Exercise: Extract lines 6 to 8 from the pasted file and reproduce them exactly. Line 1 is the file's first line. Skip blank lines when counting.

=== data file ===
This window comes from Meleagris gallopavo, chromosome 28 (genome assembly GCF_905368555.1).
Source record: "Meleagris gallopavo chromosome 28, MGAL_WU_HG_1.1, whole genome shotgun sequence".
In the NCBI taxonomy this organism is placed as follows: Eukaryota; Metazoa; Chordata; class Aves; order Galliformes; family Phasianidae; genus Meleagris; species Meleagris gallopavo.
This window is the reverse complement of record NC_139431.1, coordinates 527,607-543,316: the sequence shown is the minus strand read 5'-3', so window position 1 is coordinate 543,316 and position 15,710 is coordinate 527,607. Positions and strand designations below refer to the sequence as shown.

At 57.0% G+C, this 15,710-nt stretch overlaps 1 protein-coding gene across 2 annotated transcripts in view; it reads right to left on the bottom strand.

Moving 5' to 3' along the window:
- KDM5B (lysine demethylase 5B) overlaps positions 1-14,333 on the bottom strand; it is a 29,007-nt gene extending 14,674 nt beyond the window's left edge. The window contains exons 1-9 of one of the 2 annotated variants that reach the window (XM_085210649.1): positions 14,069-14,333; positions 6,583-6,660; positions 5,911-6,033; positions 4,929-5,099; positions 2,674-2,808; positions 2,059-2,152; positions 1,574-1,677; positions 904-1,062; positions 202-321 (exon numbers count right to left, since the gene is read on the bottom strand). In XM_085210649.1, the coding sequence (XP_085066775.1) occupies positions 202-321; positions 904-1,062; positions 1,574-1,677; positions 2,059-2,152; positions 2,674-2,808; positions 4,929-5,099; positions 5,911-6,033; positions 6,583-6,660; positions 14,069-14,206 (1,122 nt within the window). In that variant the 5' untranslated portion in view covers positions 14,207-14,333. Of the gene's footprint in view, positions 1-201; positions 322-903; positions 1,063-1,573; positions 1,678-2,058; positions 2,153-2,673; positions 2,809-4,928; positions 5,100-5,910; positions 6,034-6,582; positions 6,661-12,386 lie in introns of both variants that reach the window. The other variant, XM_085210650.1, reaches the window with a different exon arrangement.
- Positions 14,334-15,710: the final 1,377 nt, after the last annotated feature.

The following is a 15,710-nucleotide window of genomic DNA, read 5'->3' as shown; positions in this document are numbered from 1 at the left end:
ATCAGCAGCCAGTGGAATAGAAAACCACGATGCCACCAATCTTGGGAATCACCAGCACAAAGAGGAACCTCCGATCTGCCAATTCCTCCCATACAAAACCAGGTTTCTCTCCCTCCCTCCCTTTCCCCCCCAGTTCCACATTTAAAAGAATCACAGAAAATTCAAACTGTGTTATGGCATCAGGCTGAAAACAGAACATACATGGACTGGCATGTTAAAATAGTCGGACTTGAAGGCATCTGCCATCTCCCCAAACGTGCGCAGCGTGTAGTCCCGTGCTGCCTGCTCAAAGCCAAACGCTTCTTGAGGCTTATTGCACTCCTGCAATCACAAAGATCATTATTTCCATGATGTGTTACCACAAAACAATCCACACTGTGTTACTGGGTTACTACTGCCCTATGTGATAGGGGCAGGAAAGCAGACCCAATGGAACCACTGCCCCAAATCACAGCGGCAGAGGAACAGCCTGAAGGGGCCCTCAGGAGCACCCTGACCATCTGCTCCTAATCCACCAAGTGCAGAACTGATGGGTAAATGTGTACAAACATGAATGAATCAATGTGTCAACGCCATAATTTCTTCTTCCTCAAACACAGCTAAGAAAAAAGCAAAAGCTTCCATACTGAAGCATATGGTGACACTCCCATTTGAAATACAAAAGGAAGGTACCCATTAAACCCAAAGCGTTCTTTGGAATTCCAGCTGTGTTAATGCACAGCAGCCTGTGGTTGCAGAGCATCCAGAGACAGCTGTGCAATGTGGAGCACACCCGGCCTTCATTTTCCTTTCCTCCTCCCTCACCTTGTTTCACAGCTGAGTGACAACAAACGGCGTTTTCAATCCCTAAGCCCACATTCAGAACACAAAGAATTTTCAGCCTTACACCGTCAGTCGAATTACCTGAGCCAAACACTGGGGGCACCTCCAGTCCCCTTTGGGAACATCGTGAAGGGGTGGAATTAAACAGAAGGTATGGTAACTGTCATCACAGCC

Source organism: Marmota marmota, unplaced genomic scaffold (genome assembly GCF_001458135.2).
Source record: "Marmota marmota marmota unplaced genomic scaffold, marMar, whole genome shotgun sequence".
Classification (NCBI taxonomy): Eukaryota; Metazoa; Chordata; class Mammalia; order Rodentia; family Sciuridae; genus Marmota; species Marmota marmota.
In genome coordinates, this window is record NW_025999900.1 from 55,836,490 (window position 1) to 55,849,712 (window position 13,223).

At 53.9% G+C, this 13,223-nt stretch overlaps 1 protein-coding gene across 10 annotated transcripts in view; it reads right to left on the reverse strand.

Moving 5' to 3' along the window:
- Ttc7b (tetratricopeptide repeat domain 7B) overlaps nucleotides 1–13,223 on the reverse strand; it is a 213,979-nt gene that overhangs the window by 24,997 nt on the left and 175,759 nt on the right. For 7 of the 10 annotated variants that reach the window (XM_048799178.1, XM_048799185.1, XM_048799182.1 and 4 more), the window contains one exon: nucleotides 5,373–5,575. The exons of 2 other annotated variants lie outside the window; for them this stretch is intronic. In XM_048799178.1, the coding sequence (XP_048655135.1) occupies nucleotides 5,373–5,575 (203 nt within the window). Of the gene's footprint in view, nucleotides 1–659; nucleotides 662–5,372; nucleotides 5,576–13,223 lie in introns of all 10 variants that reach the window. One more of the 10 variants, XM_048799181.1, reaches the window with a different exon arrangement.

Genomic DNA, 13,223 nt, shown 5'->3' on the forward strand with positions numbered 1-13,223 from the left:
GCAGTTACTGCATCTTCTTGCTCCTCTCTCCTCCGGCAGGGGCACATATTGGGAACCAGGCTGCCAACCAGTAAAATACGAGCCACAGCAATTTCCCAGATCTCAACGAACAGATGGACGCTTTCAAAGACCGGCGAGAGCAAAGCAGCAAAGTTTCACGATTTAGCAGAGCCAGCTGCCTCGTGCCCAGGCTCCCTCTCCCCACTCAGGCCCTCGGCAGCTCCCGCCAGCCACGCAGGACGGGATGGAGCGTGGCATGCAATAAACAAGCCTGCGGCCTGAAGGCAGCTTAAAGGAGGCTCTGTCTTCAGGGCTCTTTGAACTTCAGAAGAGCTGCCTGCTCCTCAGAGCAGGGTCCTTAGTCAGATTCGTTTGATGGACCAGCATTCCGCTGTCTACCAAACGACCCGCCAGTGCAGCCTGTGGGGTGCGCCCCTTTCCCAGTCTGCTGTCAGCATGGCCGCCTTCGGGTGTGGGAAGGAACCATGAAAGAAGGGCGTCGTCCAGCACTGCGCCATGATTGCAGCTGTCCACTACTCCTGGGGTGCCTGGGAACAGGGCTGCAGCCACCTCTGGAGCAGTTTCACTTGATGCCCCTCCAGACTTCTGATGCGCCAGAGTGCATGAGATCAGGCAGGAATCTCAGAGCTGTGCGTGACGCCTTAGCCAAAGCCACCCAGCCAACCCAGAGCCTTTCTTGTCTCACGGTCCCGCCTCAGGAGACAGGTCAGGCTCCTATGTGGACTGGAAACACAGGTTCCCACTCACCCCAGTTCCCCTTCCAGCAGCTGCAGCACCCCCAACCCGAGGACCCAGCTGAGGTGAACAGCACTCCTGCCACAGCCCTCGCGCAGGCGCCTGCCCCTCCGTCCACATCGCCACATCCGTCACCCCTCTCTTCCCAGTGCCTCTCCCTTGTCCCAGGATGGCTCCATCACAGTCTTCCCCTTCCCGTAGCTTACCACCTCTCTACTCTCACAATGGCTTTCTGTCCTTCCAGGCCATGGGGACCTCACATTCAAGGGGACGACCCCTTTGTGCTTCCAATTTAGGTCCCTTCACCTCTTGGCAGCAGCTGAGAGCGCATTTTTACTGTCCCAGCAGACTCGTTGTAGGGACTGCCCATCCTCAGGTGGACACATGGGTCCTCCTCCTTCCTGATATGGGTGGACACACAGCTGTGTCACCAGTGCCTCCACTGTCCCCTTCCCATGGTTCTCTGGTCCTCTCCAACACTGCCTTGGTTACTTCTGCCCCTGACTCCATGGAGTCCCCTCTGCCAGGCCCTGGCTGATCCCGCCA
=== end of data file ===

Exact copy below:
Moving 5' to 3' along the window:
- KDM5B (lysine demethylase 5B) overlaps positions 1-14,333 on the bottom strand; it is a 29,007-nt gene extending 14,674 nt beyond the window's left edge. The window contains exons 1-9 of one of the 2 annotated variants that reach the window (XM_085210649.1): positions 14,069-14,333; positions 6,583-6,660; positions 5,911-6,033; positions 4,929-5,099; positions 2,674-2,808; positions 2,059-2,152; positions 1,574-1,677; positions 904-1,062; positions 202-321 (exon numbers count right to left, since the gene is read on the bottom strand). In XM_085210649.1, the coding sequence (XP_085066775.1) occupies positions 202-321; positions 904-1,062; positions 1,574-1,677; positions 2,059-2,152; positions 2,674-2,808; positions 4,929-5,099; positions 5,911-6,033; positions 6,583-6,660; positions 14,069-14,206 (1,122 nt within the window). In that variant the 5' untranslated portion in view covers positions 14,207-14,333. Of the gene's footprint in view, positions 1-201; positions 322-903; positions 1,063-1,573; positions 1,678-2,058; positions 2,153-2,673; positions 2,809-4,928; positions 5,100-5,910; positions 6,034-6,582; positions 6,661-12,386 lie in introns of both variants that reach the window. The other variant, XM_085210650.1, reaches the window with a different exon arrangement.
- Positions 14,334-15,710: the final 1,377 nt, after the last annotated feature.